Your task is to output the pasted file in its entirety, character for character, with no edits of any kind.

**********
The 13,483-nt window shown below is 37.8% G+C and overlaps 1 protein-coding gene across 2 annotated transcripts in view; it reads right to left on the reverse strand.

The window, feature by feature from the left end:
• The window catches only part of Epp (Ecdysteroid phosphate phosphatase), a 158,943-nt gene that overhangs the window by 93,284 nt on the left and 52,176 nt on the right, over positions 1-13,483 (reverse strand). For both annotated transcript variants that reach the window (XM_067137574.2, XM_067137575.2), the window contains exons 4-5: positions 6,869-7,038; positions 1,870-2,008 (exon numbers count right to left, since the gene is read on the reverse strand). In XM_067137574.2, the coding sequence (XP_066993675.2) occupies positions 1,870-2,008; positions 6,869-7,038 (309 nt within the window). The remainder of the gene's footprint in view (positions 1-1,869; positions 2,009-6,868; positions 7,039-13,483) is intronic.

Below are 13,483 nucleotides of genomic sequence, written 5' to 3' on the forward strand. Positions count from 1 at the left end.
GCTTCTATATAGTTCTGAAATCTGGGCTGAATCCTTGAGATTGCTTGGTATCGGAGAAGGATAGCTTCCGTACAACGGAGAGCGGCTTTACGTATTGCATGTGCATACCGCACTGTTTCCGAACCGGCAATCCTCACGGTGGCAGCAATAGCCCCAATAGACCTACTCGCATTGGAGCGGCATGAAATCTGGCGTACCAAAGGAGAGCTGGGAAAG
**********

The 13,483-nt window shown below is 37.8% G+C and overlaps 1 protein-coding gene across 2 annotated transcripts in view; it reads right to left on the reverse strand.

The window, feature by feature from the left end:
• The window catches only part of Epp (Ecdysteroid phosphate phosphatase), a 158,943-nt gene that overhangs the window by 93,284 nt on the left and 52,176 nt on the right, over positions 1-13,483 (reverse strand). For both annotated transcript variants that reach the window (XM_067137574.2, XM_067137575.2), the window contains exons 4-5: positions 6,869-7,038; positions 1,870-2,008 (exon numbers count right to left, since the gene is read on the reverse strand). In XM_067137574.2, the coding sequence (XP_066993675.2) occupies positions 1,870-2,008; positions 6,869-7,038 (309 nt within the window). The remainder of the gene's footprint in view (positions 1-1,869; positions 2,009-6,868; positions 7,039-13,483) is intronic.

Below are 13,483 nucleotides of genomic sequence, written 5' to 3' on the forward strand. Positions count from 1 at the left end.
GCTTCTATATAGTTCTGAAATCTGGGCTGAATCCTTGAGATTGCTTGGTATCGGAGAAGGATAGCTTCCGTACAACGGAGAGCGGCTTTACGTATTGCATGTGCATACCGCACTGTTTCCGAACCGGCAATCCTCACGGTGGCAGCAATAGCCCCAATAGACCTACTCGCATTGGAGCGGCATGAAATCTGGCGTACCAAAGGAGAGCTGGGAAAG